1. Do a risk assessment of the data you have to establish how much security is appropriate given the harm that might result to individuals about whom you hold personal data.
     
  2. Electronic and physical security are of equal importance. It is no good having the best firewall if printed copies of your data are routinely being left outside your offices. Specifically the ICO encourage locking up server rooms and all back-ups, and keeping anti-malware software and firewalls up to date and properly configured.
     
  3. Access controls are very important. These should cover individual users, but also be system (and even data)-specific where appropriate. Unique usernames and passwords for all users are a must. Passwords should be strong, regularly changed, subject to re-authentication after repeat failed login and managed closely so that leavers and absentees are cut out of your systems promptly.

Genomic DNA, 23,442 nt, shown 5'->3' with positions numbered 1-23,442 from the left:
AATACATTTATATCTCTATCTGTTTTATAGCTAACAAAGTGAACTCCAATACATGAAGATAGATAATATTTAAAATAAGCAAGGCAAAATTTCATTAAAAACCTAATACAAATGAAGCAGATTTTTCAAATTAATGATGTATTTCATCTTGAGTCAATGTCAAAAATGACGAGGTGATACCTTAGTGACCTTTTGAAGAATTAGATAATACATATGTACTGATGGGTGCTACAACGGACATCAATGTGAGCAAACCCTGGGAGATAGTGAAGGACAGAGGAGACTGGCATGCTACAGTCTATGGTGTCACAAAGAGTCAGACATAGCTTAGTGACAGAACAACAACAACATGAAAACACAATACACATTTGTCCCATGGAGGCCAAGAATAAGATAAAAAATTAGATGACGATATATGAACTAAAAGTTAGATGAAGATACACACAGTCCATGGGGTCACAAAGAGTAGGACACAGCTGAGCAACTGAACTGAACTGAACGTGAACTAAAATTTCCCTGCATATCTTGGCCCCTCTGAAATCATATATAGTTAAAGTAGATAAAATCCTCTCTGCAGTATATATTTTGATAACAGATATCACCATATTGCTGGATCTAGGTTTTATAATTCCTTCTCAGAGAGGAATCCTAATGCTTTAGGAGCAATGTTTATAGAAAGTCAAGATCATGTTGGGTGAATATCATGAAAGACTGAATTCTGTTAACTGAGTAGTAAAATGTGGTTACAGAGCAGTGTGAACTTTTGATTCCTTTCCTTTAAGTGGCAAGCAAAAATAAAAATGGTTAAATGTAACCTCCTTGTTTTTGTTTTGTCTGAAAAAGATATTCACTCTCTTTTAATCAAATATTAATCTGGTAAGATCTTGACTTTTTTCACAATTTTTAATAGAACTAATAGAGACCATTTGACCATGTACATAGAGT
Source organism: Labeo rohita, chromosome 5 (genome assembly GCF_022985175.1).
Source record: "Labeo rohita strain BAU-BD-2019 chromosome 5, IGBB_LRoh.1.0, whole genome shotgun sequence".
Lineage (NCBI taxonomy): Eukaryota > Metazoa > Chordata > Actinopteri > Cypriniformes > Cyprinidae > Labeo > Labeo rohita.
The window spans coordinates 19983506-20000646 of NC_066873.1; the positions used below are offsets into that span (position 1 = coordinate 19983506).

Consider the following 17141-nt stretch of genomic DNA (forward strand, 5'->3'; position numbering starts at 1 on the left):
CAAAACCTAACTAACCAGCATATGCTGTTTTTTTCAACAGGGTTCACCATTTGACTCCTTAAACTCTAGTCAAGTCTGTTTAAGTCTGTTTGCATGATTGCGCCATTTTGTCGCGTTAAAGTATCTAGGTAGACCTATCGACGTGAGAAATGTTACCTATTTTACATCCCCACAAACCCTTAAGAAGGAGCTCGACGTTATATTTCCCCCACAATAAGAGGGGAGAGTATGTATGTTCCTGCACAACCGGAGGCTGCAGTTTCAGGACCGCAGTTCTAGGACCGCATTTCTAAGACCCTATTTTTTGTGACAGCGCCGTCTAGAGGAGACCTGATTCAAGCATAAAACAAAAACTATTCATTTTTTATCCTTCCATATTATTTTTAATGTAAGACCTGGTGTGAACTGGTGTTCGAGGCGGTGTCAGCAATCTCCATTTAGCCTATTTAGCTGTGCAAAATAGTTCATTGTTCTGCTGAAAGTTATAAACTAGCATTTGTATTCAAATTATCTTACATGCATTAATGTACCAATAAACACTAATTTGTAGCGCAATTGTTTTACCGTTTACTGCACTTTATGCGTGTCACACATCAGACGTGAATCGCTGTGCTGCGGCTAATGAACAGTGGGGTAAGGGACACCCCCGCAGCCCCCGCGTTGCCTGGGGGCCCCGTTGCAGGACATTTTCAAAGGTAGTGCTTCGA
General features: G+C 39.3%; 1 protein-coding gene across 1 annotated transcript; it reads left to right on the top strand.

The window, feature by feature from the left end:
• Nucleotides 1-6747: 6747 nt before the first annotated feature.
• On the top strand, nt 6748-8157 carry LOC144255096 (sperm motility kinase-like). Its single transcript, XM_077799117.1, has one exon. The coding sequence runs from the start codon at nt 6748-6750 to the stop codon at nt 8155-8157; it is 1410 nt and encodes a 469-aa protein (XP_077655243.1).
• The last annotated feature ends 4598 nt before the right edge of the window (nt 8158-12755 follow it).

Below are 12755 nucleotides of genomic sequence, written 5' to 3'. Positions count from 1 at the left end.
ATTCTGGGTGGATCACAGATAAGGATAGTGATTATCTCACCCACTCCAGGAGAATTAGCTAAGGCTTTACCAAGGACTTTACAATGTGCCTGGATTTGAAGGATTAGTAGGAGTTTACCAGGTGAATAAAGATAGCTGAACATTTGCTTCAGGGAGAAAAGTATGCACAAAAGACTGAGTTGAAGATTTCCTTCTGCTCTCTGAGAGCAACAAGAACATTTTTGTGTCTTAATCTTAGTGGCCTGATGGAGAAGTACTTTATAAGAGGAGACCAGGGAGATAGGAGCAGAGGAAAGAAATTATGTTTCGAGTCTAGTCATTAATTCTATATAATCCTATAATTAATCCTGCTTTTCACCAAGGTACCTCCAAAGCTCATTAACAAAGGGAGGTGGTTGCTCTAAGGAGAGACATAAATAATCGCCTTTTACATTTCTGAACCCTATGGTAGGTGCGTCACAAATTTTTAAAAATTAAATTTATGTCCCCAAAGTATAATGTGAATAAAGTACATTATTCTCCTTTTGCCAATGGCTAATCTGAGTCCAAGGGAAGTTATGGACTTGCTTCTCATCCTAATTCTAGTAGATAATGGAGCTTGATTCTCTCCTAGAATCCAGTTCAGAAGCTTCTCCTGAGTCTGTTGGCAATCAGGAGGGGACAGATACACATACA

4. Staff knowledge and training provides a very valuable line of defence. All staff should understand what is an acceptable standard of behaviour regarding your systems and applications, what are their specific roles and responsibilities and have a basic understanding of their obligations under the DPA including what to do if there is data breach. Technical members of staff also need to ensure their knowledge of threats remains up to date, so appropriate steps can be taken in mitigation.
     
  5. Data in transit should be guarded closely. File encryption should be adopted, and any related passwords should be sophisticated. Mobile devices need to have remote wipe functionality. Most importantly, data on mobile devices should be kept to the minimum needed and removed once no longer required so ensure risks are not compounded over time.